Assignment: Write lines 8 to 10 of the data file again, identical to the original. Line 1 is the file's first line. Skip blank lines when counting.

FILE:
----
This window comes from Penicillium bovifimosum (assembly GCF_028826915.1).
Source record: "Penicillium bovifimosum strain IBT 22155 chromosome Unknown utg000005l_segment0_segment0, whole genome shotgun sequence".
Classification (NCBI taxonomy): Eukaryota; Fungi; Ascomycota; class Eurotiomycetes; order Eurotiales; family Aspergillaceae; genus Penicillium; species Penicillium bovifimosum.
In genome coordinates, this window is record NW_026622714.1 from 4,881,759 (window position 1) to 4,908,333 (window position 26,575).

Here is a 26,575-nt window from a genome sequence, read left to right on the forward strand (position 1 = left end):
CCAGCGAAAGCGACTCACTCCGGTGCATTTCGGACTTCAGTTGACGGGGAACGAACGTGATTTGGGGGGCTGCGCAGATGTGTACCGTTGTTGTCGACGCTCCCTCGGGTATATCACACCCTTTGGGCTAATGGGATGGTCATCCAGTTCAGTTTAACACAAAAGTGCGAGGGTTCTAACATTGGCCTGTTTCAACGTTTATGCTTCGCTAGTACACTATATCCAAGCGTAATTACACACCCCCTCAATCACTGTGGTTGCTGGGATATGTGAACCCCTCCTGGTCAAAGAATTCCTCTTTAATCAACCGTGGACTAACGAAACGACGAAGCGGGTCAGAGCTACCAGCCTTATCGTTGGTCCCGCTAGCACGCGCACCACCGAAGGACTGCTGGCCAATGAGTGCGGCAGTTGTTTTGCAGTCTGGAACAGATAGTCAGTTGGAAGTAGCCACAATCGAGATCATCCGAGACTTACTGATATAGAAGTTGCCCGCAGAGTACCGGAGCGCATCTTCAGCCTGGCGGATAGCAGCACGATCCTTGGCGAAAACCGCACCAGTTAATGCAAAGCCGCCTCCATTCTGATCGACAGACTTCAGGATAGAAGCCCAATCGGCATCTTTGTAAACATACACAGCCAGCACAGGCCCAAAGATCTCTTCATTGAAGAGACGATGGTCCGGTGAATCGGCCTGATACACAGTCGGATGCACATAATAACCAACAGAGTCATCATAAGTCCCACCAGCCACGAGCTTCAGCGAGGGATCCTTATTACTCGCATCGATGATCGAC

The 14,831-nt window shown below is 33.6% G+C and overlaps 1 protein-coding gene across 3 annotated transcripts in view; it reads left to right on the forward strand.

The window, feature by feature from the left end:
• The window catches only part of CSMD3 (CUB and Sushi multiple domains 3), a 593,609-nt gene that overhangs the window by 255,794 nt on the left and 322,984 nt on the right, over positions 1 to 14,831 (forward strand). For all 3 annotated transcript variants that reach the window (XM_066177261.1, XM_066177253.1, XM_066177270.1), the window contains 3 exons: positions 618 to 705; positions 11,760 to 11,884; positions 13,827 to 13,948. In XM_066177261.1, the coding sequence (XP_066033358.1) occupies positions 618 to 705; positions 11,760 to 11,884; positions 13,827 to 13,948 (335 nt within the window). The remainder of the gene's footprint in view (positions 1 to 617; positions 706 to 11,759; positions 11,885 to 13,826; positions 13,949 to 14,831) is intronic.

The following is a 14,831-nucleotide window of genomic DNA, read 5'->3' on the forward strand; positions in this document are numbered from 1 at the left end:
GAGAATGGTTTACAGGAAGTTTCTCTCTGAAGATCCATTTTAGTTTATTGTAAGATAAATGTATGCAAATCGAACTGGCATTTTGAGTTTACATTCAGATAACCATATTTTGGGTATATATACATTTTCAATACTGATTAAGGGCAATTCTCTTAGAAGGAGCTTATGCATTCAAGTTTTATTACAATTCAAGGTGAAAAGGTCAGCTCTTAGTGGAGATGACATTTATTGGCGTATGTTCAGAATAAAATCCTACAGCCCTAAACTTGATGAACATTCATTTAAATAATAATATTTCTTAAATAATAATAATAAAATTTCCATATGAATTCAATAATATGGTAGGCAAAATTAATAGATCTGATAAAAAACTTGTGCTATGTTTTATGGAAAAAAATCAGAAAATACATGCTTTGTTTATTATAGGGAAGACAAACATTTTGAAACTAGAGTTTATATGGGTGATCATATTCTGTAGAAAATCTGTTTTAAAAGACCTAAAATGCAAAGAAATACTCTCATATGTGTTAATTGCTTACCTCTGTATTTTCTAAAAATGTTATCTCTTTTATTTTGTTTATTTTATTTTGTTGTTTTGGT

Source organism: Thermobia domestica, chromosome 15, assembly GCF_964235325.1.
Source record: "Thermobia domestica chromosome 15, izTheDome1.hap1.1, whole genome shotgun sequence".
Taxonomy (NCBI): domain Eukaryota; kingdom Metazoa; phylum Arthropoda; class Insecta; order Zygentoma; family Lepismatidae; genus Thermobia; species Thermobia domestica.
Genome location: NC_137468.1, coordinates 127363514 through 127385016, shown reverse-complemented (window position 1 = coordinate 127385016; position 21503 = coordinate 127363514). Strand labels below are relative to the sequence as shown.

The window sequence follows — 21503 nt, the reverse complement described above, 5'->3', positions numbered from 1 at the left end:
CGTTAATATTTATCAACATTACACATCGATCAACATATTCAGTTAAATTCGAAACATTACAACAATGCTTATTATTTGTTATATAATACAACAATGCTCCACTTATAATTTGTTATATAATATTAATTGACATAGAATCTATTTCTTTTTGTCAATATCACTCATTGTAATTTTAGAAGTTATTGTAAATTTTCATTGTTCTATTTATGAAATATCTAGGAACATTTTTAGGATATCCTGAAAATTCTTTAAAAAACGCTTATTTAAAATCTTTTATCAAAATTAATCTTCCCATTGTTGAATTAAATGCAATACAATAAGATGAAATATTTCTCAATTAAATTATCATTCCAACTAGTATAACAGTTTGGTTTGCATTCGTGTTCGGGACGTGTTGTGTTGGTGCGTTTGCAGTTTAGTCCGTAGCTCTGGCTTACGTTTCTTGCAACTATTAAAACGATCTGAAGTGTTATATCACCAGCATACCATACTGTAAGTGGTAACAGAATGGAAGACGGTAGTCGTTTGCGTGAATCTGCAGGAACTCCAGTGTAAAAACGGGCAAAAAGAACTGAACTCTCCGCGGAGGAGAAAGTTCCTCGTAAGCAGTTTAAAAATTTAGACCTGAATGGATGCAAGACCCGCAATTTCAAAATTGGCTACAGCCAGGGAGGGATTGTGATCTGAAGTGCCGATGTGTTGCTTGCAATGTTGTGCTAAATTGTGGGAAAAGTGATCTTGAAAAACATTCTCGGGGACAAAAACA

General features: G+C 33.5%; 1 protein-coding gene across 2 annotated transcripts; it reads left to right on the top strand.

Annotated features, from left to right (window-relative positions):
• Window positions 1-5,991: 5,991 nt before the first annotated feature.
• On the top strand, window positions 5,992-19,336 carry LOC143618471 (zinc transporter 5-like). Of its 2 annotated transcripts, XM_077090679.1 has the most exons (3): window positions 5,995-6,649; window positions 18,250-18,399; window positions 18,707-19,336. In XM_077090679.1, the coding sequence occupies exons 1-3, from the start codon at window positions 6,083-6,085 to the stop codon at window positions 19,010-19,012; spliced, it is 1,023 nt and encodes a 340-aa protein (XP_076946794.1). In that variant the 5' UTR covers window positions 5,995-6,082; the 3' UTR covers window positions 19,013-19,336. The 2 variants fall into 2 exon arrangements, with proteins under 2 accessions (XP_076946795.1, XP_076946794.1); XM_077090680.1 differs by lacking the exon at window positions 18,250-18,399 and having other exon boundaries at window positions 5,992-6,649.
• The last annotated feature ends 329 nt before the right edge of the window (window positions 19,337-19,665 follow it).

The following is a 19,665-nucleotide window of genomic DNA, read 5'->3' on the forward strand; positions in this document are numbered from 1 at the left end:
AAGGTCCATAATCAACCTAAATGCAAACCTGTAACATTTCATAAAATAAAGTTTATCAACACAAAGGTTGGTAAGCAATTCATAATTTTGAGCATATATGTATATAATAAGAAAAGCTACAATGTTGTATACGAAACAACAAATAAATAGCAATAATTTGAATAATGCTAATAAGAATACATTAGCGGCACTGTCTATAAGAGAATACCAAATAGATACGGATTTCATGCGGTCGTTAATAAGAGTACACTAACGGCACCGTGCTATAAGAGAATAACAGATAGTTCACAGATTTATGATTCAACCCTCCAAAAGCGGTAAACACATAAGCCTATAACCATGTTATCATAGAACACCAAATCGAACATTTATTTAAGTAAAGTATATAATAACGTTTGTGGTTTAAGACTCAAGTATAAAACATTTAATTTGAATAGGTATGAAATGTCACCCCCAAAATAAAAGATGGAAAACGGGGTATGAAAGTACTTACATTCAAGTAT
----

The window, feature by feature from the left end:
• The window catches only part of CSMD3 (CUB and Sushi multiple domains 3), a 593,609-nt gene that overhangs the window by 255,794 nt on the left and 322,984 nt on the right, over positions 1 to 14,831 (forward strand). For all 3 annotated transcript variants that reach the window (XM_066177261.1, XM_066177253.1, XM_066177270.1), the window contains 3 exons: positions 618 to 705; positions 11,760 to 11,884; positions 13,827 to 13,948. In XM_066177261.1, the coding sequence (XP_066033358.1) occupies positions 618 to 705; positions 11,760 to 11,884; positions 13,827 to 13,948 (335 nt within the window). The remainder of the gene's footprint in view (positions 1 to 617; positions 706 to 11,759; positions 11,885 to 13,826; positions 13,949 to 14,831) is intronic.

The following is a 14,831-nucleotide window of genomic DNA, read 5'->3' on the forward strand; positions in this document are numbered from 1 at the left end: